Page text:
American auction house Acker Merrall & Condit is facing a new accusation regarding the sale of supposedly counterfeit Domaine de la Romanée-Conti (DRC) La Tâche 1967 and 1960 at its March 25 auction held at the Grand Hyatt in Hong Kong, after fine wine authentication expert Maureen Downey posted a comment alerting dbHK about the authenticity concerns surrounding some lots.
Lot 72-78 in Acker’s March 25 Hong Kong auction. The 1967 La Tâche on the bottom left has a capsule that says ‘La Tâche’ whereas Wineberserker users argued the capsule should have ‘Mise du Domaine’ written there instead. The 1960 next to the 1967 bottle is alleged to have an unusually long capsule and white print.
In the catalogue photos for lots 72-78, the 1967 DRC La Tâche has a capsule that reads “La Tache”. Soren R Nielsen, a user on wineberserkers.com, flagged up the bottle first, claiming that the capsule should have written “Mise du Domaine” instead, adding that the wine label also has the dark green, non-centred “Appellation La Tâche Controlée” drifting to the right (see picture above).
American lawyer Don Cornwell in a reply to Nielsen, agreed that the capsule was wrong and said the only way a vineyard branded capsule is used is if, “it was recorked at the domaine after 1977 or was a late release from the domaine” while noting that it shouldn’t have the low-fill level as the catalogue photo shows and it would also have the neck label that is missing in the photo above.
In addition, Cornwell pointed out the shade of green allegedly did not match others that he’s seen. Judging by these suspected mismatches, Cornwell concluded that the 1967 La Tâche, “is clearly presumptively fake”.
The wine description found in Acker’s catalogue simply reads “illegible vintage branding, believed to be 1967”. Its price was estimated between HK$7,200 and HK$9,600 (US$900 to US$1,200).
Regarding the 1960 La Tâche, Cornwell also noted the unusually long capsule and its white print, saying that the print should be a white-grey colour instead. The 1960 La Tâche lot is also branded by the lawyer as “presumptively fake”.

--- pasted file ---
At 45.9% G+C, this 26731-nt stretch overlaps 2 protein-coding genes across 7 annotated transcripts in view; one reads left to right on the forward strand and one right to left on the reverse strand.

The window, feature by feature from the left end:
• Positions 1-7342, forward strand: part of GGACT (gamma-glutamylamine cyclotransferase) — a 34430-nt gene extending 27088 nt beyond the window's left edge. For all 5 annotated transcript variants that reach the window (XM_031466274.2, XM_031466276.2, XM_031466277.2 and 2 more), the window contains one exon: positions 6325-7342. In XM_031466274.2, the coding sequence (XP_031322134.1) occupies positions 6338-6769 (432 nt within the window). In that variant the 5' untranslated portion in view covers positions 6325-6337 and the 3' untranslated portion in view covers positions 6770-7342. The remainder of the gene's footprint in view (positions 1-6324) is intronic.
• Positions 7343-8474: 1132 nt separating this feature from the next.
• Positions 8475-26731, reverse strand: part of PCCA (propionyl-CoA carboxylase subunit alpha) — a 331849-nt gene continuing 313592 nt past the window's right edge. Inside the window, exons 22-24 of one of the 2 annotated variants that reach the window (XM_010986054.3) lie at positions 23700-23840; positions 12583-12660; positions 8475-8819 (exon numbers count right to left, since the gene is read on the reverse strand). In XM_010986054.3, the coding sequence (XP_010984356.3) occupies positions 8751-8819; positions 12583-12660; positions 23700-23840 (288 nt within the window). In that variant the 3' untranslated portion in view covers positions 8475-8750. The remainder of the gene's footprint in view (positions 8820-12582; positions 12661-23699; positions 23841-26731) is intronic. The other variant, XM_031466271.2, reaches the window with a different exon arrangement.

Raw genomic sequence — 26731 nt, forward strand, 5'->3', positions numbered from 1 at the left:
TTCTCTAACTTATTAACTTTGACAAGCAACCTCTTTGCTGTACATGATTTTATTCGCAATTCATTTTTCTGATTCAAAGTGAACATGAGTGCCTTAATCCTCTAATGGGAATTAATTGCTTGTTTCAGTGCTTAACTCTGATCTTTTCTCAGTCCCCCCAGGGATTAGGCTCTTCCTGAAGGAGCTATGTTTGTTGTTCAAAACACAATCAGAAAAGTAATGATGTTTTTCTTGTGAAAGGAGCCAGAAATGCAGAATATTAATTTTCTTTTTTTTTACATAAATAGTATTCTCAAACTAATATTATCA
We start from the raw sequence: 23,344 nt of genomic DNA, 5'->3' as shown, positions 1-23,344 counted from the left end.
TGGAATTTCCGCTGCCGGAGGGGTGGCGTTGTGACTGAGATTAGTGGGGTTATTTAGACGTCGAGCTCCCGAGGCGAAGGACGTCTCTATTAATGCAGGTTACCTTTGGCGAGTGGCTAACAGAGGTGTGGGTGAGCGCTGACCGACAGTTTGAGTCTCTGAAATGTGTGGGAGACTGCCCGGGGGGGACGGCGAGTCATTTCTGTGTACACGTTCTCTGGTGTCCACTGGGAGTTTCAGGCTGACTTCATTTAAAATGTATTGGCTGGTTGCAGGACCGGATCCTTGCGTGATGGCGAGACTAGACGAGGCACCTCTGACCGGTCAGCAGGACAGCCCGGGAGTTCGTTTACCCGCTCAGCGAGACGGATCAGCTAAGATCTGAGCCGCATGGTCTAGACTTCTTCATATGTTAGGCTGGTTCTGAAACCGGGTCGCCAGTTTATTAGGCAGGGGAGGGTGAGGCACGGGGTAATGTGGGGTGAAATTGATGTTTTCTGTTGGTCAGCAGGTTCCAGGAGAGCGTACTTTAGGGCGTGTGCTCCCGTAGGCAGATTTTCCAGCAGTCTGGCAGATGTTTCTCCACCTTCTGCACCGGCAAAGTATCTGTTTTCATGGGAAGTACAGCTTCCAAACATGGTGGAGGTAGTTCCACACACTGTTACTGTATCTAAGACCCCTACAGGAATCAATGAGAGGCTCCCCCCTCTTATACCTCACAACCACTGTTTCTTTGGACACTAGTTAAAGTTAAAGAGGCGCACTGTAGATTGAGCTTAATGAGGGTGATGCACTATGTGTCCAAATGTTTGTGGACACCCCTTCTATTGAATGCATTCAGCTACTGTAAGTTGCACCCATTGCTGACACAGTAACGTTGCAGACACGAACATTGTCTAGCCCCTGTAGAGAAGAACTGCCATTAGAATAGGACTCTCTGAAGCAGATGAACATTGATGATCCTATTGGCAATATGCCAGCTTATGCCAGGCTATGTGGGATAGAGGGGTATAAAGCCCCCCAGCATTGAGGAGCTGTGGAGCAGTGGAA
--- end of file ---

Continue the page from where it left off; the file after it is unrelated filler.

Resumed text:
In the same catalogue, Nielsen also queried lot 207 on the basis that the 2009 Roumier’s initial letter ‘R’ in “Domaine G. Roumier” is written above letter ‘G’ in Musigny, while noting in most cases ‘R’ is above the letter ‘N’ in Musigny.
Comparing 2009 Roumier sold in Spectrum and Hart Davis Hart auctions with the one found in Acker, Cornwell agreed and said “2009 Roumier Bonnes Mares from Acker would appear to be counterfeit”.
In addition, Cornwell went on to flag up more dubious lots including 1959 Latour, 2002 D’Angerville Clos de Ducs, 1966 Vogüé Bonnes Mares, 1996 Leoville Les Cases Imperial and 1996 Rousseau Beze magnum from the March Hong Kong auction.
dbHK has contacted Acker for comments regarding the accusations, but as yet, there has been no response.
UPDATE (19/04/2017): Don Cornwell has revised his opinion on the 2009 Roumier Bonnes Mares and stated the following on wineberserkers.com:
“I spent some time yesterday in my commercial storage digging out my 2009 Roumier bottles for examination. I own 2009 Roumier Bonnes Mares that was purchased in the US and came from the Diageo release in New York and bottles that were purchased from one of the Domaine’s authorized distributors in Europe. Yes, the Diageo bottles offered for sale in the US have “Product of France” on the label and the alignment of the text below “Domaine G. Roumier” is different on the Diageo label. The labels on the 2009 Roumier Bonnes Mares in the Acker auction appear to match my Diageo bottles, so it does not appear that the 2009 Roumier Bonnes Mares bottles in the Acker auction are counterfeit.”